Although its abuse is rare, DMT prevalence is on the rise. Recently, 24% of new drug users attempted DMT; this is the highest proportion of first-time users at any time.

MT Abuse: The Risks and Dangers of DMT

DMT has a molecular structure like serotonin. The condition serotonin syndrome is, therefore, a legitimate health risk amongst users. People who use antidepressants are mostly at risk of this complication.

Serotonin syndrome occurs when the body builds up significant quantities of serotonin. It happens when a person combines several different drugs. However, excess serotonin in the body can cause:

  • Confusion
  • Agitation
  • Hypertension
  • Poor muscle coordination
  • Headaches

In higher doses, DMT usage can cause respiratory arrest, seizure or coma.

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DMT Addiction Symptoms, and Side Effects

People who use DMT do so looking for the elusive first high. Naturally, people react differently to trips. What they see or do really depends on their subconscious. Unfortunately, each trip is different for everyone, with some having the potential to go ‘bad’.

Like most drugs, there are certain physical and psychological side-effects of using DMT. These effects are also good indicators of DMT abuse or addiction.

Signs and Symptoms of DMT Abuse

Though signs are visible ways to detect possible drug abuse, the symptoms are more like adverse effects of using the drug. For example, a sign could be a sudden change in character or noticeable results of drug abuse, while a symptom can be a negative health consequence.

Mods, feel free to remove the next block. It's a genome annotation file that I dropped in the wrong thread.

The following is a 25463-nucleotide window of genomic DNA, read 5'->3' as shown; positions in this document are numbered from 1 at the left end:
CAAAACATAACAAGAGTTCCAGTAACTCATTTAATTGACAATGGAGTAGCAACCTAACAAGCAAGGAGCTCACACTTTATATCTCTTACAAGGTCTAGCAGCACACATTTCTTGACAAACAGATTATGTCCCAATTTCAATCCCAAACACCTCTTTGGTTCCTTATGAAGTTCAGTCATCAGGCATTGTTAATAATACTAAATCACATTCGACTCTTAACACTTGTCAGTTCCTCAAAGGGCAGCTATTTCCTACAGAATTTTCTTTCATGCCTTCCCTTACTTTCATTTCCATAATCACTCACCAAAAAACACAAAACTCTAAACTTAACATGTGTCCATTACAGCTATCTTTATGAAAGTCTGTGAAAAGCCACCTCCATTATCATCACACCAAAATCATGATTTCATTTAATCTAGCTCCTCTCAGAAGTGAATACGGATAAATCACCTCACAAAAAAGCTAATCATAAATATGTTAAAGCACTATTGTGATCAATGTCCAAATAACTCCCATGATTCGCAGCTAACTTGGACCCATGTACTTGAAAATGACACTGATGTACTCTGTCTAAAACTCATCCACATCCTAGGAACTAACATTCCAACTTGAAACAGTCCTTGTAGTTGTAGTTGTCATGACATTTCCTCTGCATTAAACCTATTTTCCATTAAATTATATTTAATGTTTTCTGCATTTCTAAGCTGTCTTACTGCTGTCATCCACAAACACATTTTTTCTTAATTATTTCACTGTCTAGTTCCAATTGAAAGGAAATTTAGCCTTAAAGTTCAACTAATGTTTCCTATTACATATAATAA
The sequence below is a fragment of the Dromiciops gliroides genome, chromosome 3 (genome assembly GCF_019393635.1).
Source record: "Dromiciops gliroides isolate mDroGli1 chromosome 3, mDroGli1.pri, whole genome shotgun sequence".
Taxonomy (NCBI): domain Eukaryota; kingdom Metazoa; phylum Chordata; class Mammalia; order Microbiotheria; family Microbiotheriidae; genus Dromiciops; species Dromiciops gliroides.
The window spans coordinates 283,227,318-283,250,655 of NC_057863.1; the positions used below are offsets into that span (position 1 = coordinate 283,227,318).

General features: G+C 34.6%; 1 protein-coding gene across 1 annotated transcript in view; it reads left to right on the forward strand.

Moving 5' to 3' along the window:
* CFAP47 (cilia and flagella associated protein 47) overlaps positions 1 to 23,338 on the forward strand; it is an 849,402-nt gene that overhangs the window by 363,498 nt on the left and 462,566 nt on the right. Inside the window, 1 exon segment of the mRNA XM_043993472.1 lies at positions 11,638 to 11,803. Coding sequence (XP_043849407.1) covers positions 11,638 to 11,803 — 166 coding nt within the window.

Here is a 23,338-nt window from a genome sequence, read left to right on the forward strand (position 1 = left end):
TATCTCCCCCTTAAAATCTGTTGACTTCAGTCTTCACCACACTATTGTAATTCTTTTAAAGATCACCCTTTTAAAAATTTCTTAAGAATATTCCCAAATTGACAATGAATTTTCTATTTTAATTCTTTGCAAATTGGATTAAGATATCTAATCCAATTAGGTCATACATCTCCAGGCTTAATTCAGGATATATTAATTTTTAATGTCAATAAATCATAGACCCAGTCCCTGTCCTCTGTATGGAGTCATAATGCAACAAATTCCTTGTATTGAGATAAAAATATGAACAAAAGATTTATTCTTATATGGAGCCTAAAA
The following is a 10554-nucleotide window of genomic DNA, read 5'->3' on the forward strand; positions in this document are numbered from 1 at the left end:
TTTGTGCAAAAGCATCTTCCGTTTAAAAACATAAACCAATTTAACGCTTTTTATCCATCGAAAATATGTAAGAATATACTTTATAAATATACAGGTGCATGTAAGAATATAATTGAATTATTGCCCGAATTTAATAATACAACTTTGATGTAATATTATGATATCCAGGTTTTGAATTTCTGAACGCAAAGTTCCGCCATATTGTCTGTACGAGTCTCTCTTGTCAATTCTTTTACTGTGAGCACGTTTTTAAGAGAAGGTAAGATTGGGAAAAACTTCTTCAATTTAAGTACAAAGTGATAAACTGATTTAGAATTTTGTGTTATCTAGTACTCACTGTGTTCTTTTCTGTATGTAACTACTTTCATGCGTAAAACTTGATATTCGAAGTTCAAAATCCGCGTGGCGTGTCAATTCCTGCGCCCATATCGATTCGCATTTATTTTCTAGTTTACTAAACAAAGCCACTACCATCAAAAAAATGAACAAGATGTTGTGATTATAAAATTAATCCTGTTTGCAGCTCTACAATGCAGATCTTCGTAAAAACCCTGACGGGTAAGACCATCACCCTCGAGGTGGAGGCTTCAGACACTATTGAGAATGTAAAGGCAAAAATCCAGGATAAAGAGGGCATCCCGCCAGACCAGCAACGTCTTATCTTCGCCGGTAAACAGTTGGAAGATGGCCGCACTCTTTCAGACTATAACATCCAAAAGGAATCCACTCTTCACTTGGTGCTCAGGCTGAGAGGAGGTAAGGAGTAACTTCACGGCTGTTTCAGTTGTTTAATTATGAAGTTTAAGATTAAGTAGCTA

Do you suspect a family member of DMT abuse?

Here are some signs to consider:

  • Traces of DMT powder on their clothes or in their room
  • Spending a lot of time with other DMT users
  • Having a false sense of time
  • Altered perception of what’s real and what’s not
  • Quick changes in mood/demeanour
  • Tendency to forget things easily
  • Sudden changes in body temperature
  • Appearing to be out of sync with their body

While signs can easily be detected by a keen observer, symptoms require closer diagnosis and medical tests in some cases. They’re often divided into short and long-term effects.

The Effects of Using DMT: Issues with DMT Overdose

The effects of using DMT are psychological as well as physical. Although DMT is psychoactive, the trip is not always a mental experience. There are certain intense changes that occur in the body, such as increased blood pressure and elevated heart rate. Trips can manifest themselves in many ways; some users tend to feel that time has slowed down (or sped up) for them.

Because they are illegal, most addictive substances are synthesised under poor, unregulated conditions. This means concentrations of the drug are not standard throughout the market and there is always the risk of an overdose or a bad trip.

Bad trips are more likely to occur if you have a pre-existing mental health condition. People with schizophrenia who use DMT will experience both visual and auditory hallucinations. Overdosing is very dangerous and common symptoms include increased heartbeat, profuse sweating, seizures, respiratory depression, coma or even death.

If you see someone who may have overdosed, call for emergency health assistance immediately.